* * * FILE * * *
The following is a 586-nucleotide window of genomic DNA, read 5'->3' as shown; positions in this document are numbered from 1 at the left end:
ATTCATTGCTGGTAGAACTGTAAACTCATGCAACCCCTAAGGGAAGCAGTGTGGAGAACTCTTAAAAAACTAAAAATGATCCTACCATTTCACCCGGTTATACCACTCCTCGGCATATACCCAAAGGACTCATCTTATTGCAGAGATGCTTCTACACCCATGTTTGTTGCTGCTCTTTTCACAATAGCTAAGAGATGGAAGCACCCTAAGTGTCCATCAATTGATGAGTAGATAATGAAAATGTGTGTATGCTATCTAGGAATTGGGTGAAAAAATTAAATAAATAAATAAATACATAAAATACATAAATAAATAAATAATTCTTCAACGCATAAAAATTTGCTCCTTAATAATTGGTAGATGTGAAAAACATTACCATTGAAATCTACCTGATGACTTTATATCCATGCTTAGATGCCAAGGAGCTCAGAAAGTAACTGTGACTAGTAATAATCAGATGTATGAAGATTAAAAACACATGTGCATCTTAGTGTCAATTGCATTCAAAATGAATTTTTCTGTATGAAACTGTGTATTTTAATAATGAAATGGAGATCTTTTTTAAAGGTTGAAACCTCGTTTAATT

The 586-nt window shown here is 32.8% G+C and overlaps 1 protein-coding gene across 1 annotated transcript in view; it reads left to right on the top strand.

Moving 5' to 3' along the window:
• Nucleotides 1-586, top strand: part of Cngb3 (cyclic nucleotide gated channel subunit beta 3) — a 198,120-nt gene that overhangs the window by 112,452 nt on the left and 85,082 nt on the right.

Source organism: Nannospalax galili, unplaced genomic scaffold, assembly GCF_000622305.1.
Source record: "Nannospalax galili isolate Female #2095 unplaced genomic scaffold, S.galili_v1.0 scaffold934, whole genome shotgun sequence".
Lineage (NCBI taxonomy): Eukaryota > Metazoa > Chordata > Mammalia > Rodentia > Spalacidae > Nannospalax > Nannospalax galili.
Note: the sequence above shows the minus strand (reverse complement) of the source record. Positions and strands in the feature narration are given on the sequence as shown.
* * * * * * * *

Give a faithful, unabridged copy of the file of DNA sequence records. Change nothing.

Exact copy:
The following is a 586-nucleotide window of genomic DNA, read 5'->3' as shown; positions in this document are numbered from 1 at the left end:
ATTCATTGCTGGTAGAACTGTAAACTCATGCAACCCCTAAGGGAAGCAGTGTGGAGAACTCTTAAAAAACTAAAAATGATCCTACCATTTCACCCGGTTATACCACTCCTCGGCATATACCCAAAGGACTCATCTTATTGCAGAGATGCTTCTACACCCATGTTTGTTGCTGCTCTTTTCACAATAGCTAAGAGATGGAAGCACCCTAAGTGTCCATCAATTGATGAGTAGATAATGAAAATGTGTGTATGCTATCTAGGAATTGGGTGAAAAAATTAAATAAATAAATAAATACATAAAATACATAAATAAATAAATAATTCTTCAACGCATAAAAATTTGCTCCTTAATAATTGGTAGATGTGAAAAACATTACCATTGAAATCTACCTGATGACTTTATATCCATGCTTAGATGCCAAGGAGCTCAGAAAGTAACTGTGACTAGTAATAATCAGATGTATGAAGATTAAAAACACATGTGCATCTTAGTGTCAATTGCATTCAAAATGAATTTTTCTGTATGAAACTGTGTATTTTAATAATGAAATGGAGATCTTTTTTAAAGGTTGAAACCTCGTTTAATT

The 586-nt window shown here is 32.8% G+C and overlaps 1 protein-coding gene across 1 annotated transcript in view; it reads left to right on the top strand.

Moving 5' to 3' along the window:
• Nucleotides 1-586, top strand: part of Cngb3 (cyclic nucleotide gated channel subunit beta 3) — a 198,120-nt gene that overhangs the window by 112,452 nt on the left and 85,082 nt on the right.

Source organism: Nannospalax galili, unplaced genomic scaffold, assembly GCF_000622305.1.
Source record: "Nannospalax galili isolate Female #2095 unplaced genomic scaffold, S.galili_v1.0 scaffold934, whole genome shotgun sequence".
Lineage (NCBI taxonomy): Eukaryota > Metazoa > Chordata > Mammalia > Rodentia > Spalacidae > Nannospalax > Nannospalax galili.
Note: the sequence above shows the minus strand (reverse complement) of the source record. Positions and strands in the feature narration are given on the sequence as shown.